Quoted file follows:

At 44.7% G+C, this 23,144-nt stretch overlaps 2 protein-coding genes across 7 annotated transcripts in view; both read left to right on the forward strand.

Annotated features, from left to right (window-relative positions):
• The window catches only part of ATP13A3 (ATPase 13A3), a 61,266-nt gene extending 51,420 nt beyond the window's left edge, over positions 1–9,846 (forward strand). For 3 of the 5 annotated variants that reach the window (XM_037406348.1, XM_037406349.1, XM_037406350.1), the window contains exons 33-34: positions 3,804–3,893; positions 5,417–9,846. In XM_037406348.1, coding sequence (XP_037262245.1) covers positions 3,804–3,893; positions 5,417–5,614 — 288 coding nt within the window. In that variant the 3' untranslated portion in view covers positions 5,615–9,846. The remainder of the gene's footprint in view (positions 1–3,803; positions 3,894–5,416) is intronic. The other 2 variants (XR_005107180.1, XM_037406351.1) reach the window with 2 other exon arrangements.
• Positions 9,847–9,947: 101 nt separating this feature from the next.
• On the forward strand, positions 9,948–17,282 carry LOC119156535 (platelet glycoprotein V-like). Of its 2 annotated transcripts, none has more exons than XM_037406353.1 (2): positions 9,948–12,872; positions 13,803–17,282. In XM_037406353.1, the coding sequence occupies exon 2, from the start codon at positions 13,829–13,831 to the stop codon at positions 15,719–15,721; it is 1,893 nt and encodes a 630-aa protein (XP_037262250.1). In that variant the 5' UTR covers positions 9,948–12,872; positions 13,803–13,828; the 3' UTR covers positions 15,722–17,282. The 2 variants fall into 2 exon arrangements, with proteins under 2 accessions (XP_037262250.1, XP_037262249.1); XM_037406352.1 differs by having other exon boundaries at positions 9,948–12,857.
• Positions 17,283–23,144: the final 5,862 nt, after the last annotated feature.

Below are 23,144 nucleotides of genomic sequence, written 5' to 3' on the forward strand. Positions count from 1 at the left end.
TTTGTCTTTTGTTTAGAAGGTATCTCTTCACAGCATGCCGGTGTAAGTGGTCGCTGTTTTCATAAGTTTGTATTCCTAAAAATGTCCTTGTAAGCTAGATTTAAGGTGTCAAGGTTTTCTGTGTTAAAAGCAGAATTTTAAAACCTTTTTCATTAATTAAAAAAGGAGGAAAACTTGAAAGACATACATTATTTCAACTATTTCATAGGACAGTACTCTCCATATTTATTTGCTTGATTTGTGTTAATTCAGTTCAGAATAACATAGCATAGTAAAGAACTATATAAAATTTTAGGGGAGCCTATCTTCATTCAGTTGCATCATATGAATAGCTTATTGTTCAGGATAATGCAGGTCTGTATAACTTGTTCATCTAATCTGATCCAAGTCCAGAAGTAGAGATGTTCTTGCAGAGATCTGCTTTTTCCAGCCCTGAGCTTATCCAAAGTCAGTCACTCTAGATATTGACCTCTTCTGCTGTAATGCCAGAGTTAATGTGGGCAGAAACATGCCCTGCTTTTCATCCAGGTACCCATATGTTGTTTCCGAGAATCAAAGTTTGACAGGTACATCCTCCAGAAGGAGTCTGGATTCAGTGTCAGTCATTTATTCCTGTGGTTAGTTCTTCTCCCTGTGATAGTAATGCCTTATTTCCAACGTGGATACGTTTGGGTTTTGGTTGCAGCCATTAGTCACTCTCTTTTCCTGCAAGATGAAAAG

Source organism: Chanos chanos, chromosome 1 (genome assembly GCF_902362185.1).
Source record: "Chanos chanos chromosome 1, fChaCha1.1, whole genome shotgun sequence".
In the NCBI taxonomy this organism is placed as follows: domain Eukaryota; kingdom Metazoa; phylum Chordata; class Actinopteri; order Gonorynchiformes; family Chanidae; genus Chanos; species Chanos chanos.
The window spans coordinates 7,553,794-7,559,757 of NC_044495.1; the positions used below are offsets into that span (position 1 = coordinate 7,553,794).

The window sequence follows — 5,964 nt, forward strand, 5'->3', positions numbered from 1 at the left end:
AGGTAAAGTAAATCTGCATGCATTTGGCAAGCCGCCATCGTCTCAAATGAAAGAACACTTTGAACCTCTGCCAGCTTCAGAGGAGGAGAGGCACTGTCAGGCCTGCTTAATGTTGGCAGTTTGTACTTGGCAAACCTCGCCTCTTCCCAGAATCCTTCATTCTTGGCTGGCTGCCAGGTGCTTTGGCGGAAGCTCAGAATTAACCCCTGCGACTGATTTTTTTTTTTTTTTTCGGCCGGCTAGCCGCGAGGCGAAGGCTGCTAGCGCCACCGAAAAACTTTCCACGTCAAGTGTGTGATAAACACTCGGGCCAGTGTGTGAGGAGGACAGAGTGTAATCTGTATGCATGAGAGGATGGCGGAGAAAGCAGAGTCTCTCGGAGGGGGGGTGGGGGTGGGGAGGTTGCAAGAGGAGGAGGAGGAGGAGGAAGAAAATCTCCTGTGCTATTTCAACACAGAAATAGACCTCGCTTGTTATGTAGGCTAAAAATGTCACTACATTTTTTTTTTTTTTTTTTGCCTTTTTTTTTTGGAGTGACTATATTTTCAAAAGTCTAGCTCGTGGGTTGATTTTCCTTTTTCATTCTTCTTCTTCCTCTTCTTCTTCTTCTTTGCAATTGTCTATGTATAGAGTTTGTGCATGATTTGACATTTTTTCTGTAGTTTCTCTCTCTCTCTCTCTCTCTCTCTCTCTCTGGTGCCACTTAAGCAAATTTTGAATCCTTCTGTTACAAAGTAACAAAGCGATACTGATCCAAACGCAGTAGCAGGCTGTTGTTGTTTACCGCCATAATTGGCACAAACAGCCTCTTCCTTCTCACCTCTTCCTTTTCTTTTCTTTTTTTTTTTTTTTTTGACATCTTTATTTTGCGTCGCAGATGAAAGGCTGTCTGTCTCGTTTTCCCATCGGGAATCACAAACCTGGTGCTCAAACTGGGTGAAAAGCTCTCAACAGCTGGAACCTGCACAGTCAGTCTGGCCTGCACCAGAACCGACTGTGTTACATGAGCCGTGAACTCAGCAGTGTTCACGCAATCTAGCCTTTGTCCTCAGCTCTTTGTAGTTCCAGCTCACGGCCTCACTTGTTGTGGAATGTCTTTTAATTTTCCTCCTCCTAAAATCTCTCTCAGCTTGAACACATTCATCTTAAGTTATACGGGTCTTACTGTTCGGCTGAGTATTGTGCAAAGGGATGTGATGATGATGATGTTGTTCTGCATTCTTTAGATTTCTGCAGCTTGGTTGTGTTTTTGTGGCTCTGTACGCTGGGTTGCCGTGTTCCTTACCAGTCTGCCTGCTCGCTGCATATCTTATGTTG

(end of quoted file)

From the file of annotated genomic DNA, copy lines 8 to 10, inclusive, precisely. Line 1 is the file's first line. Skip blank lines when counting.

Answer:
TTTGTCTTTTGTTTAGAAGGTATCTCTTCACAGCATGCCGGTGTAAGTGGTCGCTGTTTTCATAAGTTTGTATTCCTAAAAATGTCCTTGTAAGCTAGATTTAAGGTGTCAAGGTTTTCTGTGTTAAAAGCAGAATTTTAAAACCTTTTTCATTAATTAAAAAAGGAGGAAAACTTGAAAGACATACATTATTTCAACTATTTCATAGGACAGTACTCTCCATATTTATTTGCTTGATTTGTGTTAATTCAGTTCAGAATAACATAGCATAGTAAAGAACTATATAAAATTTTAGGGGAGCCTATCTTCATTCAGTTGCATCATATGAATAGCTTATTGTTCAGGATAATGCAGGTCTGTATAACTTGTTCATCTAATCTGATCCAAGTCCAGAAGTAGAGATGTTCTTGCAGAGATCTGCTTTTTCCAGCCCTGAGCTTATCCAAAGTCAGTCACTCTAGATATTGACCTCTTCTGCTGTAATGCCAGAGTTAATGTGGGCAGAAACATGCCCTGCTTTTCATCCAGGTACCCATATGTTGTTTCCGAGAATCAAAGTTTGACAGGTACATCCTCCAGAAGGAGTCTGGATTCAGTGTCAGTCATTTATTCCTGTGGTTAGTTCTTCTCCCTGTGATAGTAATGCCTTATTTCCAACGTGGATACGTTTGGGTTTTGGTTGCAGCCATTAGTCACTCTCTTTTCCTGCAAGATGAAAAG

Source organism: Chanos chanos, chromosome 1 (genome assembly GCF_902362185.1).
Source record: "Chanos chanos chromosome 1, fChaCha1.1, whole genome shotgun sequence".